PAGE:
Hackney Council generated more than £10 million in parking fine surpluses this year, putting it in the top ten of the national council parking fine surplus league, according to a new report.
A study by motoring charity RAC Foundation revealed that the top five local authorities with an excess of parking fines were in London. Hackney made tenth place and Tower Hamlets was close on their heels at 12th.
A Parking Charge Notice in Hackney can cost up to £130 for a serious offence, or a lower rate of £80 for a less serious offence. Serious offences include parking in a resident space or parking and unloading in a restricted street. Less serious offences include overstaying an expired ticket.
The RAC Foundation urged councils to reveal where the excess goes.
Steve Gooding, foundation director, said: “When a parking profit is made, the law states that the money can only be spent on transport and environment projects. We are simply asking that all councils publish annual reports to tell drivers exactly where this huge excess ends up.”
He warned that parking charge profits could tempt local councils to use them as a fundraising tool, in order to alleviate intense pressure on local budgets.
Gooding said that London’s surpluses are unsurprising because its roads are most congested and there is a lot of pressure on road space.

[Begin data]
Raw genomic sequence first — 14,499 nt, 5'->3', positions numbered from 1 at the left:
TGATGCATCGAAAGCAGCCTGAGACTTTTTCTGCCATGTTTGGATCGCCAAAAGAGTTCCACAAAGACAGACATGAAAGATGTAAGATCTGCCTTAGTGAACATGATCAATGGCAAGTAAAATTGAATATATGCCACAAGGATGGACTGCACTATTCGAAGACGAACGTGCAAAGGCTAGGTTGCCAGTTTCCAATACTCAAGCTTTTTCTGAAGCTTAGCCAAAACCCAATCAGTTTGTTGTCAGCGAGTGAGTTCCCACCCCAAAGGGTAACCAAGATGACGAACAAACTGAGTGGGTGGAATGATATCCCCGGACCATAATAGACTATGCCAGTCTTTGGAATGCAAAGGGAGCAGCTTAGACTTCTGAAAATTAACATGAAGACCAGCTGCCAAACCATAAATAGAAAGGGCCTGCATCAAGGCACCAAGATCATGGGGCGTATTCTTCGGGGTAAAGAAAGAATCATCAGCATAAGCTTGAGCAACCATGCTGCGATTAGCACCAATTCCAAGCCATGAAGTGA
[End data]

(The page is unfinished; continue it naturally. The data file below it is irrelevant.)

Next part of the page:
An environment spokesperson for the Local Government Association labelled the study “misleading and wholly inaccurate” and accused the report of peddling the myth that councils make a profit from parking.
He said income from parking fines is spent on running parking services and any surplus is spent on essential transport projects, such as tackling the £12billion roads repair backlog and creating new parking spaces.
He said: “Councils are on the side of hard-pressed motorists.”
Overall, UK councils made a surplus of £693 million in 2014/15, up £16 million on the previous year. Westminster council came top of the list, making a profit of £46.4 million.
A Hackney Council spokesperson said: “The London Borough of Hackney uses any surplus from its Parking account to contribute towards its charge for the London-wide Freedom Pass scheme. In 2015/16, Hackney’s charge for the Freedom Pass scheme was £12.3m.”
A Hackney resident tells Eastlondonlines:
“Moving in to a new flat in Hoxton last summer was exciting, if a little manic. The estate I was moving into had a car-park, and I’d applied for a permit before I moved in.
“When it came to moving-in day, it still hadn’t arrived. After the first load of moving, I stayed at the flat, parking my car in the car-park with a note on the windscreen explaining. I woke up the next day to a £70 parking ticket.
“The next load, the same thing happened, despite replacing the ticket on the windscreen along with the same note I’d written. When it came to paying them I found that, along with the two envelopes on my windscreen, the parking attended had actually stuffed two tickets inside one envelope.
“I’d only just moved in and I’d received three parking tickets in two days. It totally ruined the excitement of the move. Paying within the designated 14 day period would have landed fines of £210. I contested them online and was excused from paying two of them, but it definitely wasn’t the welcome to Hackney that I had been hoping for.”